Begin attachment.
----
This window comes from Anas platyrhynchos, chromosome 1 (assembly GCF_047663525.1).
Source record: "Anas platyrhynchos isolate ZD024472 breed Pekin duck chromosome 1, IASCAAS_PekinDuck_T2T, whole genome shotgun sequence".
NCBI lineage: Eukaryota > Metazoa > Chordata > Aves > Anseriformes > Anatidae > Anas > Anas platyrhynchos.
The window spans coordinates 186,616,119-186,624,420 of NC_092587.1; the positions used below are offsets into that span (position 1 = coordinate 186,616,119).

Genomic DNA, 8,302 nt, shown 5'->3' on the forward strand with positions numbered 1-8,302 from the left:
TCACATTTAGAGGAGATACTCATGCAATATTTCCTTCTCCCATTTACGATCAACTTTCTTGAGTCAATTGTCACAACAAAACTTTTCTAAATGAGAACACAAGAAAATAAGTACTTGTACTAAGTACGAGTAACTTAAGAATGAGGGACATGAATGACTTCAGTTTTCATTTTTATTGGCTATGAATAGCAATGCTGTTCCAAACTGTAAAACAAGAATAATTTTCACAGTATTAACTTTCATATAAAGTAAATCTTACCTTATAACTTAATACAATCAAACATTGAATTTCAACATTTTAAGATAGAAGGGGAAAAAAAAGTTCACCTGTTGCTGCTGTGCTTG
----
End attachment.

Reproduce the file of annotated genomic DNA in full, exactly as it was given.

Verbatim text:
This window comes from Anas platyrhynchos, chromosome 1 (assembly GCF_047663525.1).
Source record: "Anas platyrhynchos isolate ZD024472 breed Pekin duck chromosome 1, IASCAAS_PekinDuck_T2T, whole genome shotgun sequence".
NCBI lineage: Eukaryota > Metazoa > Chordata > Aves > Anseriformes > Anatidae > Anas > Anas platyrhynchos.
The window spans coordinates 186,616,119-186,624,420 of NC_092587.1; the positions used below are offsets into that span (position 1 = coordinate 186,616,119).

Genomic DNA, 8,302 nt, shown 5'->3' on the forward strand with positions numbered 1-8,302 from the left:
TCACATTTAGAGGAGATACTCATGCAATATTTCCTTCTCCCATTTACGATCAACTTTCTTGAGTCAATTGTCACAACAAAACTTTTCTAAATGAGAACACAAGAAAATAAGTACTTGTACTAAGTACGAGTAACTTAAGAATGAGGGACATGAATGACTTCAGTTTTCATTTTTATTGGCTATGAATAGCAATGCTGTTCCAAACTGTAAAACAAGAATAATTTTCACAGTATTAACTTTCATATAAAGTAAATCTTACCTTATAACTTAATACAATCAAACATTGAATTTCAACATTTTAAGATAGAAGGGGAAAAAAAAGTTCACCTGTTGCTGCTGTGCTTG